“I had no idea if they would ever let women officiate at this World Cup, but I wanted to see if I could do it,” said Nesbitt, 34. “I realized at the time that even to attempt this, I would need to devote all my time and effort to one job.
Once Nesbitt focused on officiating, her rise accelerated. In 2020, she won MLS Assistant Referee of the Year honors and became the first woman to referee an MLS Cup Final. A few months later, Concacaf – the confederation that oversees North American, Central American and Caribbean football – tasked her with men’s World Cup qualifying assignments. When soccer’s world governing body FIFA announced its roster of referees for the 2022 World Cup in Qatar, the Philadelphia-based official thought she might have a chance.
On May 19, Nesbitt woke up, scrolled through Twitter, and saw the unveiling of FIFA. The tournament, FIFA said in its announcement, would feature the first female referees in the 92-year history of the men’s World Cup, with six women among the 129 officials.
Zooming in on the 69 assistant referees, she saw the list: “NESBITT Kathryn. UNITED STATES.”
“I just gaped, stared at it, couldn’t even believe it was happening,” Nesbitt recalled. “Then I probably jumped around the room for the next 20 minutes.”
Nesbitt takes pride, as an arbiter or chemist, in processing the information at her disposal and arriving at the correct conclusion. But in calculating her path to a Men’s World Cup assignment, she missed herself – by four years, in fact.
“She certainly reaches the highest level in everything she does,” said former MLS, Olympics and World Cup referee Mark Geiger, who is now director of senior match officials at the Professional. Referee Organization based in the United States. “Because she is not satisfied with anything. She sets goals and she does whatever she can to achieve those goals, whether in science or on the soccer field.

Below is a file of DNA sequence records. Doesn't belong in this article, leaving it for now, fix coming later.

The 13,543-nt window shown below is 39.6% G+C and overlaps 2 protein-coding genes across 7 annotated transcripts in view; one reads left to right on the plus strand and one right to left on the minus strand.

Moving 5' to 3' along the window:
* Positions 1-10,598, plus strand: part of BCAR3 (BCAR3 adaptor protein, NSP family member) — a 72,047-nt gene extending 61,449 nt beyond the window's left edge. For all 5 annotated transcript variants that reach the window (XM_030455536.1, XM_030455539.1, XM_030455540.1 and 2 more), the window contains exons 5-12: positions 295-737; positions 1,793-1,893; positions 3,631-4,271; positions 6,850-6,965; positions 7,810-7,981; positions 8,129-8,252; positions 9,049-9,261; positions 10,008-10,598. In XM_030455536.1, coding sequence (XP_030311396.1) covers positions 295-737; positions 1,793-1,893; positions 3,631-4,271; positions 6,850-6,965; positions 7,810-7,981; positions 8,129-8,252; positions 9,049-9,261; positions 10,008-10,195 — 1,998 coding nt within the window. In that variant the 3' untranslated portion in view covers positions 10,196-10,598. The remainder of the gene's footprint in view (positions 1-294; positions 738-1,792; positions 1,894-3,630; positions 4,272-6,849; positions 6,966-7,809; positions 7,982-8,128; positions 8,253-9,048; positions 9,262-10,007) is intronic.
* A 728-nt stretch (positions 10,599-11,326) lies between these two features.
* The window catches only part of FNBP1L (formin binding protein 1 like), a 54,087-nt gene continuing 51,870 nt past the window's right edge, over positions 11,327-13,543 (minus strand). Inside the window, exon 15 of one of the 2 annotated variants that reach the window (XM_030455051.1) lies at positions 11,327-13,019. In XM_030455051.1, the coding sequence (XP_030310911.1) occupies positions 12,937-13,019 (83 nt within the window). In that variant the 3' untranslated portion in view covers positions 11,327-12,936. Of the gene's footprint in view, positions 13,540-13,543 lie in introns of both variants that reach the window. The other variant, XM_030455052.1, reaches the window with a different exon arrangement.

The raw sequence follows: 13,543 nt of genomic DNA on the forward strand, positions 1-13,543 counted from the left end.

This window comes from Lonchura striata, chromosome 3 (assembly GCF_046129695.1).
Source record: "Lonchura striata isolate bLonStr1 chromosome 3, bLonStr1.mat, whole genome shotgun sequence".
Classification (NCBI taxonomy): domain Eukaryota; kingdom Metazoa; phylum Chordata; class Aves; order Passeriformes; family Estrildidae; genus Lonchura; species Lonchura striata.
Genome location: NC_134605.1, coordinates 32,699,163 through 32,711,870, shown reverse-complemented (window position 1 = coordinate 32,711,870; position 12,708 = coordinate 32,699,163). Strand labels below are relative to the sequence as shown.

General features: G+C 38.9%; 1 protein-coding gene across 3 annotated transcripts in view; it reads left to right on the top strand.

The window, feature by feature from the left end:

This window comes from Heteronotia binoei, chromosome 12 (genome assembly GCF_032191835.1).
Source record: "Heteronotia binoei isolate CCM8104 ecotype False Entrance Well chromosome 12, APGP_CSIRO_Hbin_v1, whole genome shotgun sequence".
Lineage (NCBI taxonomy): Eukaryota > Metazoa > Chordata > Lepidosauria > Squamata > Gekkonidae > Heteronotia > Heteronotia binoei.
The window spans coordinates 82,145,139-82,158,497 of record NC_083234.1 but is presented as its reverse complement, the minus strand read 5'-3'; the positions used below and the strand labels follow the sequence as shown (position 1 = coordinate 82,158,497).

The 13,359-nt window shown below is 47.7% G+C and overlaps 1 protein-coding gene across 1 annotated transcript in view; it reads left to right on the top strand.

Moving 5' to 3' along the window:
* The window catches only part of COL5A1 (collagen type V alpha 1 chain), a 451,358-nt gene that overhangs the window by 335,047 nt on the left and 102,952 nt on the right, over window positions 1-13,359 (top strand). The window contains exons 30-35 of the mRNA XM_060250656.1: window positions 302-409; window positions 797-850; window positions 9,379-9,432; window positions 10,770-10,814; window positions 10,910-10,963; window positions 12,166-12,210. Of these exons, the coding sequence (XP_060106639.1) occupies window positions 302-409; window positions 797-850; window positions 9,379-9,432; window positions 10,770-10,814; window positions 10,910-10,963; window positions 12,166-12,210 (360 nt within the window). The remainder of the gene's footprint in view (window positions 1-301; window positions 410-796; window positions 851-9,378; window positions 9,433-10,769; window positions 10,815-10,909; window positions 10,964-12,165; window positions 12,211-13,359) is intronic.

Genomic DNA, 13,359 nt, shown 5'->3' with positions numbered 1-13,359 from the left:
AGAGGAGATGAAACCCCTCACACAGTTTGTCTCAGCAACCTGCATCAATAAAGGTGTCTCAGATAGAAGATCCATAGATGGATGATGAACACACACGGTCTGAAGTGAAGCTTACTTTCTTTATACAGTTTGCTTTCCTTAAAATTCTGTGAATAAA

A football player in her youth, Nesbitt was a restless 14-year-old attending her little brother’s games in Rochester, New York, when she first volunteered as a assistant referee (commonly known as line judge). The role typically involves making throw-in, goal kick, corner, foul and offside calls, but as a teenage volunteer with a family conflict of interest, Nesbitt was simply asked to wave the flag when the ball went out of bounds and leave the field. remains up to the referee paid.
“Then one of the guys asked me, ‘Hey, would you like to make some money doing this?’ “, Nesbitt said. “And I was like, ‘Yeah, that sounds good.’ ”
A top figure skater and volleyball player who competed for St. John Fisher University in Rochester, Nesbitt divided her time between many sporting achievements. About the time she was finishing her college career, she began serving as the fourth umpire — a largely administrative role between the two benches — for games involving Rochester’s minor league men’s team. Before long, Nesbitt landed a spot on a now-defunct American football program to fast-track top officiating prospects. In 2013, she became an assistant referee for the NWSL. Felisha Mariscal became MLS’s first female official a year later, and Nesbitt made her MLS debut in 2015.
Chart: A closer look at the USMNT
But even though she rose through the ranks, football remained a secondary activity. After studying chemistry as a graduate student at the University of Pittsburgh and completing a postdoctoral fellowship in Michigan, Nesbitt joined the faculty at Towson, a public university in Maryland, in 2017. For nearly two years, she did about 50 hours of laboratory research per week. Most Friday nights, Nesbitt would then crawl to the airport through Baltimore’s rush hour traffic and hop on a plane — to Los Angeles, Minnesota or wherever his MLS assignments took him. After refereeing a match on the weekend, she would come back on Sunday evening and start again.